Grilled Salt and Vinegar Potato “Chips”

This has to be my new guilty pleasure!  OMG, it’s such a burst of salt and vinegar flavor in my mouth.  I’ve always LOVED salt and vinegar potato chips, but I haven’t had a bag of chips in so long.  So when I came across this recipe, I just knew I had to make them soon.  Well, I’ve made these twice and with every bite I take, I mouth out how “these are the best things ever!”  Martha Stewart is a genius.

Grilled Salt and Vinegar Potato “Chips” (slightly adapted from Martha Stewart)

1 pound yukon gold potatoes, cut into 1/4-inch-thick slices
2 cups white vinegar
2 tablespoons extra-virgin olive oil
1 1/2 teaspoons coarse salt, plus more for sprinkling
1/4 teaspoon freshly ground pepper

Bring potatoes and vinegar to a boil in a medium saucepan (vinegar should cover potatoes; add more vinegar if necessary).  Reduce heat to medium-low, and simmer potatoes until just fork tender, about 5 minutes. Let potatoes cool in vinegar for 15 minutes (original recipe calls for 30 minutes, but we found it to be way too vinegary).  Drain well, and gently toss with oil, salt, and pepper.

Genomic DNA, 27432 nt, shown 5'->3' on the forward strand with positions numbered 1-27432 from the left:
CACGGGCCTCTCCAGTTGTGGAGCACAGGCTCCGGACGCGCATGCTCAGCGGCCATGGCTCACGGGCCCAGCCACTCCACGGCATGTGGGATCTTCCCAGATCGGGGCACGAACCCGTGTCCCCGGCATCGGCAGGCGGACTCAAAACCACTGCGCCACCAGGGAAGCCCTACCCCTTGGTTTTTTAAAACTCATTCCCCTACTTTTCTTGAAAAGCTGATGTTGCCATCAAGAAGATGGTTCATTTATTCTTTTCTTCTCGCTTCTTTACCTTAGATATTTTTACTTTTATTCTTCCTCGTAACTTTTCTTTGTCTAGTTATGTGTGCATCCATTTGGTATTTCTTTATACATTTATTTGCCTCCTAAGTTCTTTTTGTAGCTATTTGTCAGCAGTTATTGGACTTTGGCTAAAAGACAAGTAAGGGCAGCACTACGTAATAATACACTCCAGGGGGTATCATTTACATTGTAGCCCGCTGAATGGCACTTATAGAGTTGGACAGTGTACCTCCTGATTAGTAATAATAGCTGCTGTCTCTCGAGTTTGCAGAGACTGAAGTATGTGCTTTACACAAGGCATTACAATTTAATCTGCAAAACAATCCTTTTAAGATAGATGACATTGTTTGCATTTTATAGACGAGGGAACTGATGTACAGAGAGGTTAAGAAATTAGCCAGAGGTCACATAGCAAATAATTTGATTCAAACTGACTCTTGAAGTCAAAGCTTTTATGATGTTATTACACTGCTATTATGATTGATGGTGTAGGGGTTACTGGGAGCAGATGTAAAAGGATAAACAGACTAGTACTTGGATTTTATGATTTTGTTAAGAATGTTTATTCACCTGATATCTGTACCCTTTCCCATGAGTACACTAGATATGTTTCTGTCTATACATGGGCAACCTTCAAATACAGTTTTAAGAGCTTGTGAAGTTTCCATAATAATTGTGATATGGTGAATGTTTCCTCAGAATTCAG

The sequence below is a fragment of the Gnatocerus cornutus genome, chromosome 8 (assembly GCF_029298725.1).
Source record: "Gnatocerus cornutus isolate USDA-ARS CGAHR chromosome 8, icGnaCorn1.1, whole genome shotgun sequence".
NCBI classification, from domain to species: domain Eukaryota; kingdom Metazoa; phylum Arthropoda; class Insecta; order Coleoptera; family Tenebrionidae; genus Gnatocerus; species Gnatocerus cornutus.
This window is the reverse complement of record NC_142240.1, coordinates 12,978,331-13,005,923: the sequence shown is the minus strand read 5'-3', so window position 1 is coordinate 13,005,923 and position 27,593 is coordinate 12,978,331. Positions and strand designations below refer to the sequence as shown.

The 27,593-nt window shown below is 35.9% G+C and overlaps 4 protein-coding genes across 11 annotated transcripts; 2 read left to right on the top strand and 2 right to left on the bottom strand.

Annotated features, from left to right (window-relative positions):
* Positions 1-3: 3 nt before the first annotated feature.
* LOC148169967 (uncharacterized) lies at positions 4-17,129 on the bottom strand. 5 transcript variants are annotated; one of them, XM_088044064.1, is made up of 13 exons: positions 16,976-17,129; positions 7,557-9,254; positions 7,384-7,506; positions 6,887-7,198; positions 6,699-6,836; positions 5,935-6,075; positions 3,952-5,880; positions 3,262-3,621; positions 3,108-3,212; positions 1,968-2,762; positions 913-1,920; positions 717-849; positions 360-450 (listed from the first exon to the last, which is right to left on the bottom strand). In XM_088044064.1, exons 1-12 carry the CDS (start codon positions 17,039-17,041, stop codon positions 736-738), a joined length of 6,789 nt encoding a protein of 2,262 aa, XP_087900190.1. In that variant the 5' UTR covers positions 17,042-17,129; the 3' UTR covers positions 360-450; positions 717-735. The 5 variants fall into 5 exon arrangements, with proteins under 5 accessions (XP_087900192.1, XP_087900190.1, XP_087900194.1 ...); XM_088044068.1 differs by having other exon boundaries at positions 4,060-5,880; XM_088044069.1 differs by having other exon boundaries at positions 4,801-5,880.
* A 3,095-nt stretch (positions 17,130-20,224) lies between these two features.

Preheat grill to medium-high.  Grill potatoes in a single layer until browned on both sides and cooked through, about 5 minutes per side.  Sprinkle with salt before serving.

Makes 4 servings.

Perfectly Poached Oeufs

I love a perfectly poached egg with a runny center.  It makes for the perfect topping on hash, breakfast sandwiches, asparagus, and certain salads.  It’s also, of course, much healthier than scrambling or frying eggs in butter and oil.  However, those were my methods of cooking eggs because I was so intimidated with the process of poaching eggs for a very long time.  In fact, I was horrible at poaching eggs.  My eggs would separate as soon as I dropped them in a vat of boiling hot water.  I realized recently that I was doing it all wrong… ditch the big pot of water and don’t crack the eggs into the water!

Prescription on how to make a perfectly poached egg:

Medium-sized skillet (1o-inch diameter) with a lid
4 eggs
1 tablespoon vinegar
Salt